• Trailer

The newly recorded audio commentary by historians Kat Ellinger and Samm Deighan.  The critics waste no time with their lively discussion of the film.  Giving us the historical background as to why the film has not been widely seen outside the UK, it’s southern gothic tradition, Hodges’s filmography, Rosanna Arquette, Jason Robards, and just about everything you’d want to know about the film and its release.  Ellinger and Deighan’s commentary has little to no overlap with Hodges’ commentary. 

The archival audio commentary by Mike Hodges is an utter delight.  The relaxed and charming Hodges discusses just about everything about the making and crafting of this film.  The writer/director doesn’t mind laughing at his work or taking the piss as they say about lines of dialog.  Hodges’ conversation always is fascinating, intelligent, and engaging and never succumbs to the dreaded “describing what’s on-screen” that many directors do.  If you’re a fan of the film, definitely listen to this commentary track.  Note: Hodges’ track was recorded years prior, I mention this because his comments about America have come true. 

Message in a Bottle is a 19-minute archival making-of.  Using a combination of on-set b-roll footage, clips, behind-the-scenes photos, and current (at the time) interviews by Mike Hodges and John Quested creates a solid featurette that doesn’t suffer much information overlap with Hodges’ commentary.

Archival interviews 

Jason Robards (2:23) is an EPK style interview that really only has about 30-seconds of on-set interview by the actor intercut with clips from the film.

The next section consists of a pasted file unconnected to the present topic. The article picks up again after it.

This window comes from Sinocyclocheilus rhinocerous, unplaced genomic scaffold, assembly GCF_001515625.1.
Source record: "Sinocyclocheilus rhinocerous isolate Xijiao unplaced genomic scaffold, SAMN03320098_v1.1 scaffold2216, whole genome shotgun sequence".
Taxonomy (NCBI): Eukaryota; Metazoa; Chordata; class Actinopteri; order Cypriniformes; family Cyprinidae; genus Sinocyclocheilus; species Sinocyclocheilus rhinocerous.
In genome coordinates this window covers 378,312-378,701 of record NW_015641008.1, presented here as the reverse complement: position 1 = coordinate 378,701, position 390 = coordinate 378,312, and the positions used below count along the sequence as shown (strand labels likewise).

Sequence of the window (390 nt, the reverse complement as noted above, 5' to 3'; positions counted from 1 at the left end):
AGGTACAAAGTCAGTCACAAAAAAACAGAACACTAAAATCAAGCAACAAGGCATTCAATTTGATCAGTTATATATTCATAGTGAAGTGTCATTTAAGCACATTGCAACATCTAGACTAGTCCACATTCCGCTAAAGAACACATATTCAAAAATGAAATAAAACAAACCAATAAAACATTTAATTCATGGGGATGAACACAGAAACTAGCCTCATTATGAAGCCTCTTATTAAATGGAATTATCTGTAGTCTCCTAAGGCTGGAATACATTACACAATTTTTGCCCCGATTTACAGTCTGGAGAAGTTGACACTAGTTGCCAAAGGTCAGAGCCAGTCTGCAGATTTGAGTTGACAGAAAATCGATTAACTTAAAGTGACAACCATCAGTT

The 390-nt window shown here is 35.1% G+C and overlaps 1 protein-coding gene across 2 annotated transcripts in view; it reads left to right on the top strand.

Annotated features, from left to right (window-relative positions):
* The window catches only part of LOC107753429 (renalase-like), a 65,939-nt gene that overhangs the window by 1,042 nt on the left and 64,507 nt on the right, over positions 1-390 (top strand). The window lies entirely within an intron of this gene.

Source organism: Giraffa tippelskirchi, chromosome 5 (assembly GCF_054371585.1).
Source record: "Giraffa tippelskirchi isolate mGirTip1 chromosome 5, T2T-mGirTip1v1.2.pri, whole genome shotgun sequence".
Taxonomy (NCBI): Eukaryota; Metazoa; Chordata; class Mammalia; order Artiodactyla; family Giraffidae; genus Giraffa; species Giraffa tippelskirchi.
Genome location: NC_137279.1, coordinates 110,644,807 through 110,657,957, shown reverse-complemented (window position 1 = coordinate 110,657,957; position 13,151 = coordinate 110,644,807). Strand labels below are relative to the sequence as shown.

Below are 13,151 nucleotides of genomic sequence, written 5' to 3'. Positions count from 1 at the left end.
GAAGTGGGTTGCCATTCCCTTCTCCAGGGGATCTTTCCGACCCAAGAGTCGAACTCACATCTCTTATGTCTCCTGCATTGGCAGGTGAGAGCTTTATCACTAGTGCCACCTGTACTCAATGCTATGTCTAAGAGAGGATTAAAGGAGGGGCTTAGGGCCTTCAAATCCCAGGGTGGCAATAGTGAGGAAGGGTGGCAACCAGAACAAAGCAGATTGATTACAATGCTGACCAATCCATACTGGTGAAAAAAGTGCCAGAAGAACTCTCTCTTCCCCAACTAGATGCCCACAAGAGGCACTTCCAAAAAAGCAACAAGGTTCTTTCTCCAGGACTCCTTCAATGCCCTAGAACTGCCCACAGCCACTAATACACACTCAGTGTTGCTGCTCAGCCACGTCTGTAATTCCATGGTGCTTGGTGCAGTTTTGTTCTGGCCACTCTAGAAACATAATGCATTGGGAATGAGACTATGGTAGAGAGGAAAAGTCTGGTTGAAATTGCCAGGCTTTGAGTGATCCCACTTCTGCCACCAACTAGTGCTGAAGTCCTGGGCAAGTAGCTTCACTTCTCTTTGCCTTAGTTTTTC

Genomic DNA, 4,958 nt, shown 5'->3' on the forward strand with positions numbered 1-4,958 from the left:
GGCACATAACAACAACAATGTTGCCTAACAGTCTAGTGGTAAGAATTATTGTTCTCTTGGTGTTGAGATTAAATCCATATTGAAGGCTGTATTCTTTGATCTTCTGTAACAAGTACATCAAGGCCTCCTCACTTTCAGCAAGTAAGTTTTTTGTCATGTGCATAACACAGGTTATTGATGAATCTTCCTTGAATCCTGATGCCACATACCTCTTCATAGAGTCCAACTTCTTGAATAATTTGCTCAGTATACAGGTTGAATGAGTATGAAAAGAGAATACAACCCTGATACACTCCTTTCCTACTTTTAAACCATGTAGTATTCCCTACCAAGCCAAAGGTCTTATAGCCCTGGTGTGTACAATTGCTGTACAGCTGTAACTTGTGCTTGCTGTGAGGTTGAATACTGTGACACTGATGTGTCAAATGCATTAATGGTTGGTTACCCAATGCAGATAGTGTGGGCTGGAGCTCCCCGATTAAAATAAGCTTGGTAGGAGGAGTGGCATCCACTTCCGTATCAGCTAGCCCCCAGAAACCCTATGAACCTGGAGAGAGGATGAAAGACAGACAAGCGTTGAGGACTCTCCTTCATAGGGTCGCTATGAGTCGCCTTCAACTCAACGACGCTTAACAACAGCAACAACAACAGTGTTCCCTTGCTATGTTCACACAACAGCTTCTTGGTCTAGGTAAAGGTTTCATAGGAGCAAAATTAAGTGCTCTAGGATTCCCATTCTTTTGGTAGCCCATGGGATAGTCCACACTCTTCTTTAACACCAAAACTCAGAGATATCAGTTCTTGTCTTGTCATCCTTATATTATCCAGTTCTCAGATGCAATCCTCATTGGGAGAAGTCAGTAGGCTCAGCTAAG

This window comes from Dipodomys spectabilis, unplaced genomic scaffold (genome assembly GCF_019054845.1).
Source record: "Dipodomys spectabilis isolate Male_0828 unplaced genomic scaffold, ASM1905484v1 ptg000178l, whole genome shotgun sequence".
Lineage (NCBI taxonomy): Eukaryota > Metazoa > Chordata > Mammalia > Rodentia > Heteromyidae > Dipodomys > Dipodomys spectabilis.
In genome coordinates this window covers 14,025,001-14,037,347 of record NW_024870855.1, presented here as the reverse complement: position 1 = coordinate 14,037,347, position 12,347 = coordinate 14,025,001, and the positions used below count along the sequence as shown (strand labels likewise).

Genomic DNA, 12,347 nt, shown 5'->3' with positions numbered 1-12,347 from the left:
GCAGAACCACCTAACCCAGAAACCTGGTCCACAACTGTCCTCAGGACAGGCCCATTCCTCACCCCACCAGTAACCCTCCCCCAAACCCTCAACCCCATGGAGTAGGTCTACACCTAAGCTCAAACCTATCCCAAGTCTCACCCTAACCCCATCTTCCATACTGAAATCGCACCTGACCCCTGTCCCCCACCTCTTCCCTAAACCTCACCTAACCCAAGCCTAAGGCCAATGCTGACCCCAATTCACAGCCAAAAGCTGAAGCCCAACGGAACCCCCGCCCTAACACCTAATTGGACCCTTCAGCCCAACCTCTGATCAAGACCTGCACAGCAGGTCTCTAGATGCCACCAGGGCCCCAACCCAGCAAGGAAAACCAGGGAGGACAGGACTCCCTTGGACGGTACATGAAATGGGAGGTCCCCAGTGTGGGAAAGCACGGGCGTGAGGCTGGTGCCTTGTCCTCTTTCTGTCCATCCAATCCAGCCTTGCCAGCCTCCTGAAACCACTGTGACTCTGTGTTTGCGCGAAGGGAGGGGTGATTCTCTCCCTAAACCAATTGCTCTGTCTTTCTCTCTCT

Rosanna Arquette (2:17) is an EPK style interview that really only has about a minute of press day interview by the actor intercut with clips from the film.

Tom Hulce (2:22) is an EPK style interview that really only has about a 45-seconds of on-set interview by the actor intercut with clips from the film.

Archival featurettes 

8 Minutes (8:22) is an EPK Featurette that was created at the time of its initial release.  Edited together from behind-scenes footage and interviews with Hodges, Arquette, Robards, and Quested.  This featurette focuses on the making-of as a whole.  

Disasters (2:12) is an EPK Featurette that was created at the time of its initial release.  Edited together from behind-scenes footage and interviews with Hodges, Arquette, Robards, and Quested.  This featurette focuses on the specific disaster (it’s a spoiler if discussed) that occurs and Hodges discusses the origins of the title.

Seeing the Future (2:19) is an EPK Featurette that was created at the time of its initial release.  Edited together from behind-scenes footage and interviews by with Hodges, Arquette, Robards, and Quested.  This featurette focuses on the world of psychics and mediums. 

Behind the Rainbow (20:32) is an EPK Featurette that was created at the time of its initial release.  Edited together from behind-scenes footage and interviews with Hodges, Arquette, Robards, and Quested.  The last and best of the archival featurettes with what appears to be all of the interviews and some great onset footage.  Though some will find the 80’s era super serious narration funny, if one can get past that, you’ll find some really great footage from an era that we rarely get b-roll footage from.  Huge bonus points as they show Robards, Arquette, and Hulce’s onset working on the film. 

Rounding out the special features is the theatrical trailer (1:41) which appears to have been restored by Arrow Video.  

The Final Thought 

Black Rainbow is an undiscovered gem that’s worthy of rediscovery.  HIGHEST POSSIBLE RECOMMENDATIONS!!!

Arrow Video’s Blu-Ray of Black Rainbow is out now